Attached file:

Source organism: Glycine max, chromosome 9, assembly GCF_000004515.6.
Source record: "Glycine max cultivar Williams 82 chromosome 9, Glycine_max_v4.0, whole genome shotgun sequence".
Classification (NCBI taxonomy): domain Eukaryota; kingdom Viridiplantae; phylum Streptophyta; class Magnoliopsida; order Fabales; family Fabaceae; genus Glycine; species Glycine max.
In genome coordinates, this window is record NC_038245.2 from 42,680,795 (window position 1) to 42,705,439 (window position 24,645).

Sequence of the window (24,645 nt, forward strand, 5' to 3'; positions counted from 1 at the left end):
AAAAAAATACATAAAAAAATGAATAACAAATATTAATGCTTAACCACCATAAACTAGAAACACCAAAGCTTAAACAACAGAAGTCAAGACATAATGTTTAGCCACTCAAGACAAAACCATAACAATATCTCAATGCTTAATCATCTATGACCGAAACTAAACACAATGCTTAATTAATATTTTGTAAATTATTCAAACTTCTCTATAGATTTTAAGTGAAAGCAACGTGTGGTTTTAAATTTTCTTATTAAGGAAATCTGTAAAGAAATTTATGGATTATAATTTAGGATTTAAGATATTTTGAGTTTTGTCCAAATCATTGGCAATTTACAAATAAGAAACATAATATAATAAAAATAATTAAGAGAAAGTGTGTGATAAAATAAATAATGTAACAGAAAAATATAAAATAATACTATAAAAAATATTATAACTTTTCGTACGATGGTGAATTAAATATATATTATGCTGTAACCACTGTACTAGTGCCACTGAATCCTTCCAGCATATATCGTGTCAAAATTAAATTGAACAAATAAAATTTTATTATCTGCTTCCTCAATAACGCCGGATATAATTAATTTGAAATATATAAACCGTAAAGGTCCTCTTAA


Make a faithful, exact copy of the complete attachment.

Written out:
Source organism: Glycine max, chromosome 9, assembly GCF_000004515.6.
Source record: "Glycine max cultivar Williams 82 chromosome 9, Glycine_max_v4.0, whole genome shotgun sequence".
Classification (NCBI taxonomy): domain Eukaryota; kingdom Viridiplantae; phylum Streptophyta; class Magnoliopsida; order Fabales; family Fabaceae; genus Glycine; species Glycine max.
In genome coordinates, this window is record NC_038245.2 from 42,680,795 (window position 1) to 42,705,439 (window position 24,645).

Sequence of the window (24,645 nt, forward strand, 5' to 3'; positions counted from 1 at the left end):
AAAAAAATACATAAAAAAATGAATAACAAATATTAATGCTTAACCACCATAAACTAGAAACACCAAAGCTTAAACAACAGAAGTCAAGACATAATGTTTAGCCACTCAAGACAAAACCATAACAATATCTCAATGCTTAATCATCTATGACCGAAACTAAACACAATGCTTAATTAATATTTTGTAAATTATTCAAACTTCTCTATAGATTTTAAGTGAAAGCAACGTGTGGTTTTAAATTTTCTTATTAAGGAAATCTGTAAAGAAATTTATGGATTATAATTTAGGATTTAAGATATTTTGAGTTTTGTCCAAATCATTGGCAATTTACAAATAAGAAACATAATATAATAAAAATAATTAAGAGAAAGTGTGTGATAAAATAAATAATGTAACAGAAAAATATAAAATAATACTATAAAAAATATTATAACTTTTCGTACGATGGTGAATTAAATATATATTATGCTGTAACCACTGTACTAGTGCCACTGAATCCTTCCAGCATATATCGTGTCAAAATTAAATTGAACAAATAAAATTTTATTATCTGCTTCCTCAATAACGCCGGATATAATTAATTTGAAATATATAAACCGTAAAGGTCCTCTTAA